We’ve mentioned that the weight is 2kg, but with most laptops you would have to add something for the power adaptor, 450g in this case. As the Timeline 4810T has the ability to run on battery all day, you don’t necessarily have to take the power brick on your travels so the 2kg figure is quite representative of the load you need to carry.
Battery Life Results
Battery life in Minutes
Longer bars are better
Mind you, the 5600mAh battery took a lengthy three hours and ten minutes to charge fully.
The exterior of the Timeline 4810T doesn’t give any clue how Acer has managed to stretch the battery life so far. The chassis is sleek, with dimensions that measure 336 x 241 x 27mm, and the battery doesn’t even stick out the back the way so many extended power packs do.
The clever stuff is inside the chassis and centres on the latest Intel components. The chipset is Intel's GS45 with a ICH9-M southbridge, and the processor in our sample is the 1.4GHz Core 2 Duo. It sits on an 800MHz frontside bus and contains 3MB of L2 cache. The alternative processor is, as we said, a Core Solo U3500 but thanks to the wonders of Windows Vista Home Premium we can show you that Acer had also tried a 1.2GHz Core 2 Solo U3300 in the laptop at some point.
For some reason, Vista remembers the processors that have previously been installed so it appears that there are two processors installed simultaneously in the 4810T. In fact, the U3300 is a phantom device and the U9400 is for real.
The rest of the hardware consists of Intel GMA 4500MHD graphics, Intel's 5100 802.11n wireless card and 3GB of 1066MHz DDR 3 memory in two slots, although our test sample had 4GB installed.
Looks like a very nice and reasonably priced bit of kit with an optical drive.
Being a Linux user on desktop, laptop and server I'd say it's likely that a little extra work might need to be done to get everything working, dependent on how standard the hardware is. For example a number of 802.11n wireless adapters are not natively supported within everyone's favourite fluffy distro, Umbongo. It can involve compiling and installing drivers from source supplied by the manufacturer or using an NDIS wrapper.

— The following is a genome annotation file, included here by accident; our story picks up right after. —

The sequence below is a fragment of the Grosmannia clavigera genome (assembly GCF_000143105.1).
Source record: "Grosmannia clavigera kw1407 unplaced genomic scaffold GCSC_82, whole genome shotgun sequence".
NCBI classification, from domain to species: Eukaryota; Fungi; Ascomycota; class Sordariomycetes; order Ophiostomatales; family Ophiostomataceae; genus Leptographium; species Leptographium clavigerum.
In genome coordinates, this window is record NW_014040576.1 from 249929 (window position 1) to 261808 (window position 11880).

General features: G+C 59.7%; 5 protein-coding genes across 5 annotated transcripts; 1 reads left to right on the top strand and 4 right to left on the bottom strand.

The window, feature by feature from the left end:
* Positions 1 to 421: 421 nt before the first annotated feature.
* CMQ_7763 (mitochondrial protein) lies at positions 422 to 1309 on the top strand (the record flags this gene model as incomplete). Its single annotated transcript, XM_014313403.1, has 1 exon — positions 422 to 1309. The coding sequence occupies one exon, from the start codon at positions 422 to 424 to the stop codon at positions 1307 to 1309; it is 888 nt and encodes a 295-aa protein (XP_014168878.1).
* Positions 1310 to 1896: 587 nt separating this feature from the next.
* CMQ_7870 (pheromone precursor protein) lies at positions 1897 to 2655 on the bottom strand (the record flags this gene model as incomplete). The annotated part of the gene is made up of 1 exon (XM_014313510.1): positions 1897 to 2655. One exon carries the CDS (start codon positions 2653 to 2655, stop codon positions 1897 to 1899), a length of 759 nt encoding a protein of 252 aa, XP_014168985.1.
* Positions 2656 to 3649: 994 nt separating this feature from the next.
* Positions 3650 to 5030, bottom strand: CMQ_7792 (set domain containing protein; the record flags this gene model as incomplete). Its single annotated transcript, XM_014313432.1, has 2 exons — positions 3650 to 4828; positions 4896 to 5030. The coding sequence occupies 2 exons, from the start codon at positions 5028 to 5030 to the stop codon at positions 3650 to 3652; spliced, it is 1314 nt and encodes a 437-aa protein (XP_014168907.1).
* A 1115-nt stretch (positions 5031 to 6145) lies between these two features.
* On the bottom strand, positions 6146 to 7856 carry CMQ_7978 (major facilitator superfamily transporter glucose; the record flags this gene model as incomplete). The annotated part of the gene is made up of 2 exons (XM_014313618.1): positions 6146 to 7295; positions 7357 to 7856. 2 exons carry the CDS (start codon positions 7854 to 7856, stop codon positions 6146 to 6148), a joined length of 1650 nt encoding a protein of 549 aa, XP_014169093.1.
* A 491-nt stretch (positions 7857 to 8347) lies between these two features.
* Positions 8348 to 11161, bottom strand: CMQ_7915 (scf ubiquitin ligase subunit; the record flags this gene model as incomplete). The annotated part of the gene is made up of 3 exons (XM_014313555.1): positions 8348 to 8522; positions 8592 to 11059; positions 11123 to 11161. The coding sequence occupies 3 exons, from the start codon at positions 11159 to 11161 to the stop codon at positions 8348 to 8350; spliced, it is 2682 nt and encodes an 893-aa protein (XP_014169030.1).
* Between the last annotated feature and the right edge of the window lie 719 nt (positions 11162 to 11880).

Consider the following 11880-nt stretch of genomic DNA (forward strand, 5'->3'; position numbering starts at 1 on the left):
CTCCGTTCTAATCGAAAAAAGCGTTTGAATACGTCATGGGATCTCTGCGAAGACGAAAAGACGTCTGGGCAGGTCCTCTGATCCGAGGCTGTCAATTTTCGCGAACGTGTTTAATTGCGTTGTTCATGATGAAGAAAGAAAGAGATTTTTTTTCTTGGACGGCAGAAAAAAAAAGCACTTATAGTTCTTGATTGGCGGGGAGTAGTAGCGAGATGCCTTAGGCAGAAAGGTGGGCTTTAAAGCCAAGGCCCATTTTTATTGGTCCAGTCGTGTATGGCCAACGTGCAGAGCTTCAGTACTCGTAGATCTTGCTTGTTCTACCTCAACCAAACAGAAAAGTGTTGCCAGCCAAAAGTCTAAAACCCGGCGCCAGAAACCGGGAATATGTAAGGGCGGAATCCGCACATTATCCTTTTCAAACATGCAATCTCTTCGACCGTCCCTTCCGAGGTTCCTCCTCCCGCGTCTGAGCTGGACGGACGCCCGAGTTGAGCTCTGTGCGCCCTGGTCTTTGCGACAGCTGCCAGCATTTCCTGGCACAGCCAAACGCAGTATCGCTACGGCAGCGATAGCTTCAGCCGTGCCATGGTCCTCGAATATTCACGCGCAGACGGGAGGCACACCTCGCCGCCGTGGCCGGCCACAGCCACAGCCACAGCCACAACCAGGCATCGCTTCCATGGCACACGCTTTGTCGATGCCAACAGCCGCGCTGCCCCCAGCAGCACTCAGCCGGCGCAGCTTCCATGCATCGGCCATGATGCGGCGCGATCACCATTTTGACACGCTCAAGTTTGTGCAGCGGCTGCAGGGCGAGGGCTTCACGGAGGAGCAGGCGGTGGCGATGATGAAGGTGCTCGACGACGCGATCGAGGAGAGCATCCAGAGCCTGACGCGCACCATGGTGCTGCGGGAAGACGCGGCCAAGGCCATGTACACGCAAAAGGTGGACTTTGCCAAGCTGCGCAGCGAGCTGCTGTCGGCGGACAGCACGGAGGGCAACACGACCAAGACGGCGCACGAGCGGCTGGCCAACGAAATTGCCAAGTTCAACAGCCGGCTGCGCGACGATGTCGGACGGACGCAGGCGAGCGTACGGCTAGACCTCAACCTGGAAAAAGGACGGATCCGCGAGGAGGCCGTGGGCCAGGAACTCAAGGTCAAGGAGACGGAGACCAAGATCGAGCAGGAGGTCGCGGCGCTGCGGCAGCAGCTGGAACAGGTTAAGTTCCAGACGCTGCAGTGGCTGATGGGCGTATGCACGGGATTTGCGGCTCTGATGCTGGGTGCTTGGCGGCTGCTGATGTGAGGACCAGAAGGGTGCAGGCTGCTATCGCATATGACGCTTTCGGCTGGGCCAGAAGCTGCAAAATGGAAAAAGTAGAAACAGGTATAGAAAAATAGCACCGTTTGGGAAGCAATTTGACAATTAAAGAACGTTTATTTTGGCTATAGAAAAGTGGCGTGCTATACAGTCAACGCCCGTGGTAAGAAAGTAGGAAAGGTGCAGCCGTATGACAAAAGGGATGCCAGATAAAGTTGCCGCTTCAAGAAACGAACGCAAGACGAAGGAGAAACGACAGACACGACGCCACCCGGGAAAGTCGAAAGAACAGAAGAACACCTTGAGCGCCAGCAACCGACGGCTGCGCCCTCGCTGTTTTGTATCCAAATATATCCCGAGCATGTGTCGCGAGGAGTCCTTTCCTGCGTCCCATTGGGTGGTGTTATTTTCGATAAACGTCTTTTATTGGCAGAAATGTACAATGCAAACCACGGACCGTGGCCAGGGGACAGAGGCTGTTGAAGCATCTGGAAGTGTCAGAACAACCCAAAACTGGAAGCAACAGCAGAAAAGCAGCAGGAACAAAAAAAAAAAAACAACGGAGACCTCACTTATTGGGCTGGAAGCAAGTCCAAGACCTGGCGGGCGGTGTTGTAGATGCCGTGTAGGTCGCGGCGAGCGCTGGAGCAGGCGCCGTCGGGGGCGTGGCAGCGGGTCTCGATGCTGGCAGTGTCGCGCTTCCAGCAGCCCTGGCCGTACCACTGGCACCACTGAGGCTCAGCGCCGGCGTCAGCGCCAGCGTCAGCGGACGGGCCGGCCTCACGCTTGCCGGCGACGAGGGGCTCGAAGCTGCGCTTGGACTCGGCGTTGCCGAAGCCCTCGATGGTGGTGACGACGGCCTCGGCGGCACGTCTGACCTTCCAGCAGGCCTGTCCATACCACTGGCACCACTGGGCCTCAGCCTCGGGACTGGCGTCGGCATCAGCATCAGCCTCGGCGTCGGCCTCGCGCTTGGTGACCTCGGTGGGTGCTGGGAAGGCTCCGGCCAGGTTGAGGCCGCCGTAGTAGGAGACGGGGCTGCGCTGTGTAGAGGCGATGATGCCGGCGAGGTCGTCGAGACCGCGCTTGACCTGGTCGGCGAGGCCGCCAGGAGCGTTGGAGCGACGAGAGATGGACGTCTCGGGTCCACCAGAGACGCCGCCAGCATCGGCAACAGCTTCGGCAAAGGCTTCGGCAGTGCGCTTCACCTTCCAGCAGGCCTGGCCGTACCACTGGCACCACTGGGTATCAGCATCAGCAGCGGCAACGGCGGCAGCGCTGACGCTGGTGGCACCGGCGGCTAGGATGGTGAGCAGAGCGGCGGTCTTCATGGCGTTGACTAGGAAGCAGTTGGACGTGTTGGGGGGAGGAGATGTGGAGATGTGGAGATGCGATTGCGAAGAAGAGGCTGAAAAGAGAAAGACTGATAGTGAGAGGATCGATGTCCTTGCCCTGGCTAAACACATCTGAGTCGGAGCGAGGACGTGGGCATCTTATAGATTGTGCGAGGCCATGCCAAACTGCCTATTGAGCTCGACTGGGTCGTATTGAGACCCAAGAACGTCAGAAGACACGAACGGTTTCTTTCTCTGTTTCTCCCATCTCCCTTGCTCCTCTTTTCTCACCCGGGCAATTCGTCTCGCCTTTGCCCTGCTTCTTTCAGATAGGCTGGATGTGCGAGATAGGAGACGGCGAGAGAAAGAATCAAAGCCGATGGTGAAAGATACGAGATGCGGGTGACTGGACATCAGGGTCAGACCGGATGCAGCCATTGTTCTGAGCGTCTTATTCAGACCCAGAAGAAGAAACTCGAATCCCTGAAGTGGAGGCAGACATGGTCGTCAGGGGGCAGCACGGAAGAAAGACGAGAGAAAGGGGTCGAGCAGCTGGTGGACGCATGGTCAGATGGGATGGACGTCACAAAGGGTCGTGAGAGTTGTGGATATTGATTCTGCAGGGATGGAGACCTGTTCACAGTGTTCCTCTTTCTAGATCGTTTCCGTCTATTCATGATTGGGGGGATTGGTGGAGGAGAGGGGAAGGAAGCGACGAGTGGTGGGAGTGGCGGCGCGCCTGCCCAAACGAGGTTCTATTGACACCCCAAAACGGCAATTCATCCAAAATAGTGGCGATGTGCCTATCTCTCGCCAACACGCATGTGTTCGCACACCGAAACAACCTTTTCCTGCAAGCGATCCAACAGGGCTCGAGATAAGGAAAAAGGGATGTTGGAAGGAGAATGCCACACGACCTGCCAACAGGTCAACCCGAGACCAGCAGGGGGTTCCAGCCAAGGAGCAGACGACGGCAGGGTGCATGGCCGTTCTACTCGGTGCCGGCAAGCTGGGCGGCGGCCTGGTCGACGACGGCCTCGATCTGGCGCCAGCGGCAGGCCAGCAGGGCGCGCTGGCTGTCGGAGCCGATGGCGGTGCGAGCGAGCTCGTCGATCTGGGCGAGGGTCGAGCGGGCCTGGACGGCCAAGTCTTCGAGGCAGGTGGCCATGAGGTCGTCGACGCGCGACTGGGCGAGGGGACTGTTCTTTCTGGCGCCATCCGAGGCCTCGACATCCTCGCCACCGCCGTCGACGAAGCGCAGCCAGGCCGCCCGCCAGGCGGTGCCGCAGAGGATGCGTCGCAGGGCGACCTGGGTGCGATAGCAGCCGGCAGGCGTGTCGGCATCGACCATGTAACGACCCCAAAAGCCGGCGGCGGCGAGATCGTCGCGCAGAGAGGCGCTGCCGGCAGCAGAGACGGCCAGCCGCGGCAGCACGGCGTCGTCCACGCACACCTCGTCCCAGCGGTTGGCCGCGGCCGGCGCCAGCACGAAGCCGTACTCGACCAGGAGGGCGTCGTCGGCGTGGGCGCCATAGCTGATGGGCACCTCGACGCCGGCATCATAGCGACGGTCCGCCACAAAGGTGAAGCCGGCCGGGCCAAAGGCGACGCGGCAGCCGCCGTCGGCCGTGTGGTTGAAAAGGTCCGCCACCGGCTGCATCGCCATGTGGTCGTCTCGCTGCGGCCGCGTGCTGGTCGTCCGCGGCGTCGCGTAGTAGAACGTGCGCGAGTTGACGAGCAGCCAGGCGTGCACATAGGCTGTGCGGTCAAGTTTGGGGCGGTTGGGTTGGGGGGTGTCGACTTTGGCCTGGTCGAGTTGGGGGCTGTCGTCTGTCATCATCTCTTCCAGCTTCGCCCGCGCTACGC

Having said that, even if a bit of tweaking is involved to get it all working with Umbongo, it will run like the proverbial hot poo off of a shovel compared to Fistula. And do you really want an OS that isn't sure which CPU is still plugged in? *titter*
*NIX-friendly or not?
"Then there’s the DVD drive eject button, which mirrors the position of the Power button - we found it was all too easy to press the wrong button when we wanted to turn on the laptop."
I for one would find the reverse quite a bit more annoying... but again, I'm part of these extremely gifted people able to remember the buttons' place after a couple hours using a piece of kit. ;-)
Easy enough to try a CD/DVD version of Linux - get to see how well its works, and it doesn't affect the original OS.
...is that is it doesn't embiggen your mental capacity to remember where buttons and ports are? How perfectly cromulent.
I Want It!
Seriously, if it were available here... Good build quality, a Core 2 Duo, 8 hours of battery life and only 2kg (together with an internal optical drive) on the 14" model, and, while not too cheap, it doesn't cost an arm and a leg?